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Cesàro summability and Fejér’s theorem

March 27, 2012

This is the follow-up of my last post, Convolution and good kernels. I am still following Stein and Shakarchi’s Fourier Analysis.

Given a series \sum_{n \in \textbf{N}} c_n of complex numbers, recall that the N^{th} partial sum s_N of the series is defined as s_N = \sum_{n=0}^{N}c_k. Define the N^{th} Cesàro mean \sigma_N as

\sigma_N = \displaystyle\frac{s_0 + s_1 + \cdots + s_{N-1}}{N}.

It is the average of the first N partial sums. We say that a series \sum c_n is Cesàro summable to \sigma if it’s sequence of Cesàro means \{\sigma_N\} converges to \sigma. For example, take  the series 1 - 1 + 1 - 1 + \cdots =\sum_{n \in \textbf{N}}(-1)^n. The partial sums of this series form the sequence \{1, 0, 1, 0, \cdots \} which obviously does not have a limit so it is a divergent series in the usual sense. However, one could argue that this is not a wildly divergent series, that it could be convergent to 1/2 in a weaker sense than usual. Well, taking the Cesàro means \sigma_N, we see that \sigma_N \rightarrow 1/2 as N \rightarrow \infty, so \sum_{n \in \textbf{N}}(-1)^n is in fact Cesàro summable to 1/2. Moreover, we’ll see in exercice 2 that Cesàro summability “fits in” nicely with the usual theory of convergent series in the sense that if \sum c_n converges to s, then \sum c_n is Cesàro summable to s.

So why is Cesàro summability important to us? Recall that at the end of my last post, I mentioned that the Dirichlet kernels D_N isn’t a family of good kernels. However, their averages are! Consider the N^{th} Cesàro mean of the Fourier series,

\sigma_N(f)(x) = \displaystyle\frac{S_0(f)(x) + \cdots + S_{N-1}(f)(x)}{N}.

Recall from my last post that the convolution is distributive on additon. Since S_n(f) = f * D_n, we thus get \sigma_N(f)(x) = (f*F_N)(x), where F_N(x) is the N^{th} Fejér kernel given by

F_N(x) := \displaystyle\frac{D_0(x) + \cdots D_{N-1}(x)}{N}.

Lemma (Stein’s book p. 53): The Fejér kernels form a family of good kernels.

Proof: First, we will see in exercice 4 that a closed form formula for the Fejér kernels is given by

F_N(x) = \displaystyle\frac{1}{N} \frac{\sin^2(Nx/2)}{\sin^2(x/2)}.

(The proof uses Lagrange’s trigonometric identities, which will be derived in exercice 3). From this expression, we see that \int_{-\pi}^{\pi}|F_n(x)|dx = \int_{-\pi}^{\pi}F_n(x)dx since F_N(x) is positive. As remarked in my last post, we have \frac{1}{2\pi}\int_{-\pi}^{\pi} D_N(x)dx = 1, so the same is true of F_N (the Fejér kernel being the average value of Dirichlet kernels). This gives us property 1 and 2 of the good kernels. For the last property, note that if \delta \leq |x| \leq \pi, then it is easy to see that \sin^2(x/2) \geq c_{\delta} for some c_{\delta} > 0. But then F_N(x) \leq \frac{1}{Nc_{\delta}}, from which it follows that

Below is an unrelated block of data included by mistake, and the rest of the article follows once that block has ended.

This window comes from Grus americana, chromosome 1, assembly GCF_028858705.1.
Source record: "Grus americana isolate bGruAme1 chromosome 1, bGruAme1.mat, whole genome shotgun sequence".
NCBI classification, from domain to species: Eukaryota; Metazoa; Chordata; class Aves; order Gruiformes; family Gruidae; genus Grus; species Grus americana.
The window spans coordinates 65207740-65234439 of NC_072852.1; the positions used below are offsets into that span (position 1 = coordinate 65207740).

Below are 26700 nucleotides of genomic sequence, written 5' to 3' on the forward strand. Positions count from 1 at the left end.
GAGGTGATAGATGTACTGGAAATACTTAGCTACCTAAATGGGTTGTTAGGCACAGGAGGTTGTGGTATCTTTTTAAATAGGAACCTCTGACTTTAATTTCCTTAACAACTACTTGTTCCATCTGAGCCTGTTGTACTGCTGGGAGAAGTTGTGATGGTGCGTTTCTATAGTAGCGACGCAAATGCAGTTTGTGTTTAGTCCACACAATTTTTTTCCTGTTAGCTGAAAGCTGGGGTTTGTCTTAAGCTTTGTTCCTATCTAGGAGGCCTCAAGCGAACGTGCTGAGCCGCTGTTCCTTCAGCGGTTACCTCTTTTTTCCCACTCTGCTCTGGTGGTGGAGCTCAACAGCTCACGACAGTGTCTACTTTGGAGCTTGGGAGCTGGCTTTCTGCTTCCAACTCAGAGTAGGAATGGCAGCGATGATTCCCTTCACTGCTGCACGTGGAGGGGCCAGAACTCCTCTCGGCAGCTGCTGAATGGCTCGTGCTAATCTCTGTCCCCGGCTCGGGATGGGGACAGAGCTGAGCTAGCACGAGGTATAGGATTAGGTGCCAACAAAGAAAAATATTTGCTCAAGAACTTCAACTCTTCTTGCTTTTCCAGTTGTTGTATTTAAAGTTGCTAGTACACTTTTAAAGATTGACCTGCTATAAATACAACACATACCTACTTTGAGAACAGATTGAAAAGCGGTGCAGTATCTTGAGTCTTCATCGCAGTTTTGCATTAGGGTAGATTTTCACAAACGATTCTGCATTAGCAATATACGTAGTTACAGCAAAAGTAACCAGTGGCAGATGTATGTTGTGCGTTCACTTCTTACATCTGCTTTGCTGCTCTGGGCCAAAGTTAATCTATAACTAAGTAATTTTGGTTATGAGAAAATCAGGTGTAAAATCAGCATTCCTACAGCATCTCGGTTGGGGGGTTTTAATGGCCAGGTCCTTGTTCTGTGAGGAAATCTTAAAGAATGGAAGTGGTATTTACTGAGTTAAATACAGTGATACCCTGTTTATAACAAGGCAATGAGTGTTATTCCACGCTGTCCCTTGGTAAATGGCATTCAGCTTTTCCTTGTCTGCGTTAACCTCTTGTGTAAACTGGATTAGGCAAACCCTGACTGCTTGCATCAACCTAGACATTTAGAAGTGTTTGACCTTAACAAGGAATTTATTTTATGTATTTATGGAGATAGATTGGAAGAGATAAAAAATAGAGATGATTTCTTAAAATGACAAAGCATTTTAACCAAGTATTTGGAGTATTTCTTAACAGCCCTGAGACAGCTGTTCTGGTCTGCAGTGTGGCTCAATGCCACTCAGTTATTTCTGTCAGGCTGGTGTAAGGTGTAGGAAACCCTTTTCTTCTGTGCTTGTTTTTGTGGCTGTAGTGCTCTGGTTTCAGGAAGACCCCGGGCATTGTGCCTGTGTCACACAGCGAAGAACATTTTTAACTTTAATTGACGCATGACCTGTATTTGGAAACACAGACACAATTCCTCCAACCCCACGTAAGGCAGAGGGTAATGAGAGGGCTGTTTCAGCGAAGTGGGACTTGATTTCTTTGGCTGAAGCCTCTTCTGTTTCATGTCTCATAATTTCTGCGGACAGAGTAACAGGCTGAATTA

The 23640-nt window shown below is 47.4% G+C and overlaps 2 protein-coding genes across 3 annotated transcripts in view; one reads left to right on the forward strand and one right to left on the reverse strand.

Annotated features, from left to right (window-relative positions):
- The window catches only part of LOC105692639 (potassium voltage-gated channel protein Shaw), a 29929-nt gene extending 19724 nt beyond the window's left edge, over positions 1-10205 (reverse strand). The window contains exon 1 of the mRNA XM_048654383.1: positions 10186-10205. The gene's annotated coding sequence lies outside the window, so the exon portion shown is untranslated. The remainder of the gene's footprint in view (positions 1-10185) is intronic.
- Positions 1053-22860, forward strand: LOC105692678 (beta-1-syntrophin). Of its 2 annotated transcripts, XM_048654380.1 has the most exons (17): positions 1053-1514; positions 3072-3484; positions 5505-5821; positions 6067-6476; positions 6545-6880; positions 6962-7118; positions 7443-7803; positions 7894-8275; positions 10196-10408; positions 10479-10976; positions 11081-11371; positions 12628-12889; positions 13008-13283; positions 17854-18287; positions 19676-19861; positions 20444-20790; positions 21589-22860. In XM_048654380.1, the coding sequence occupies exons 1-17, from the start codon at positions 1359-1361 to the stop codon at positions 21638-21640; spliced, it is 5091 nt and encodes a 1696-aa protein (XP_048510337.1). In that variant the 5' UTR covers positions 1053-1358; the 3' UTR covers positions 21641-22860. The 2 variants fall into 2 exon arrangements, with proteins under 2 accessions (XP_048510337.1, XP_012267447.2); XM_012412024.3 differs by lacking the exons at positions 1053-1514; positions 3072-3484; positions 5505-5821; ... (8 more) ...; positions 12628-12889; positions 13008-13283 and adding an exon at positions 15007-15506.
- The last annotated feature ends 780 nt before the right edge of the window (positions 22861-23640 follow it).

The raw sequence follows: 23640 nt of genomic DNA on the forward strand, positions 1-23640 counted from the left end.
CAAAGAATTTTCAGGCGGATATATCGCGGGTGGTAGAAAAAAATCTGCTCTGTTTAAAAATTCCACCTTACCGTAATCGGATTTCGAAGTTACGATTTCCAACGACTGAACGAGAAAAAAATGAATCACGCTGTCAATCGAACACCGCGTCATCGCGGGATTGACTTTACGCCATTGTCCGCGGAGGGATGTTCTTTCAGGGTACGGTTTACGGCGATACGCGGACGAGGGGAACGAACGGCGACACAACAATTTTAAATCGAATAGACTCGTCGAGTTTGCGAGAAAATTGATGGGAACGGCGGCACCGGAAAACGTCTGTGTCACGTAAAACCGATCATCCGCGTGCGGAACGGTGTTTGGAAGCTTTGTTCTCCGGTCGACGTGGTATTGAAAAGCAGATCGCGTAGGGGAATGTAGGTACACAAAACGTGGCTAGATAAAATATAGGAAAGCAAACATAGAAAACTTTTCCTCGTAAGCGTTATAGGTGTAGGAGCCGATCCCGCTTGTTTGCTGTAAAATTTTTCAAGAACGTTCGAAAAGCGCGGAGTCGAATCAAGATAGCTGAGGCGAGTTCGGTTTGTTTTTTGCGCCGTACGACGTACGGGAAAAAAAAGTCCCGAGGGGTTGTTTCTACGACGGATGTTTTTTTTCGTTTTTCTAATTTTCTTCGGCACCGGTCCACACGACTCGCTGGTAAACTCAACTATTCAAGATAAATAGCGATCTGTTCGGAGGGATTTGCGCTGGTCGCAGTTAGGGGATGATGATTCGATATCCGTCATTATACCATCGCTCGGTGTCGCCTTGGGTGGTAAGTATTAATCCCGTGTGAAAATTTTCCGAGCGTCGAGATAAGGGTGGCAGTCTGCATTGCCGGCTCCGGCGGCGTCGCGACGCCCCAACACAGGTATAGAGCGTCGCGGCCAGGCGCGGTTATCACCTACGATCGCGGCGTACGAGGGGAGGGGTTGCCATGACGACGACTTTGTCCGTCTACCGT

\displaystyle\int_{\delta \leq |x| \leq \pi}|F_N(x)|dx \rightarrow 0 as N \rightarrow \infty,

giving us property 3.


The theorem about good kernels proven in my last post now gives

Theorem (Fejér): If f is an integrable function on the circle, then the Fourier series of f is Cesàro summable to f at every point of continuity of f. Moreover, if f is continuous on the circle, then the Fourier series of f is uniformly Cesàro summable to f.

Let’s now look at some important corollaries of Fejér’s theorem:

Corollary 1: If f is integrable on the circle and \hat{f}(n) = 0 for all n, then f = 0 at all points of continuity of f.

Proof: Since the partial sums are given by S_N(f)(x) = \sum_{n=-N}^{N} \hat{f}(n)e^{inx}, they are all 0, hence all the Cesàro means are 0. We therefore get \sigma_N(f) \rightarrow 0 as N \rightarrow \infty. But the theorem says that \sigma_N(f) \rightarrow f at all point of continuity of f, so by the uniqueness of the limit, f = 0 at those points.


 Note that this implies that for functions f and g on the circle, S(f) = S(g) \Rightarrow f = g except maybe at points of discontinuity of f or g.

Corollary 2: If the Fourier series of a function f converges, it converges to f at all points of continuity of f.

Proof: If the Fourier series of a function f converges to some function g, we know from exercice 2 that it is Cesàro summable to g everywhere. But the theorem says that it is Cesàro summable to f at all points of continuity. Hence f = g at all points of continuity.


Note that I didn’t get this last corollary from a book so maybe I’m missing something.

Corollary 3: Continuous functions on the circle can be uniformly approximated by trigonometric polynomials.

Proof: This is immediate since the partials sums, hence the Cesàro means, are trigonometric polynomials.


Note that continuous functions f on the circle are implicitly identified with continuous functions on [-\pi, \pi] with f(-\pi) = f(\pi). Thus we get a proof of the following:

Corollary 4 (Weierstrass): Let f be a continuous function on the closed and bounded interval [a,b] \in \textbf{R}. Then, for any \epsilon > 0, there exists a polynomial P such that

\displaystyle\sup_{x \in [a,b]} |f(x)-P(x)| < \epsilon.

Proof: Without loss of generality, we can assume that [a,b] = [0, \pi]. Indeed, we may consider the function \tilde{f}(x) = f(x(\frac{b-a}{\pi}) + a) defined on [0, \pi], which is just f in disguise. Then we extend it to a periodic function on [-\pi, \pi] by declaring \tilde{f}(x) = \tilde{f}(-x) for x < 0. Now corollary 3 applies so there exists a trigonometric polynomial p(x) = \sum c_n e^{inx} approximating \tilde{f} uniformly. But we know that e^{inx} = \sum_{k=0}^{\infty} \frac{(inx)^k}{k!} with uniform convergence on every compact.


I will now write the solutions to the exercises mentioned in the last two posts and resume my study of the Dirichlet problem in the unit disk in the next one.


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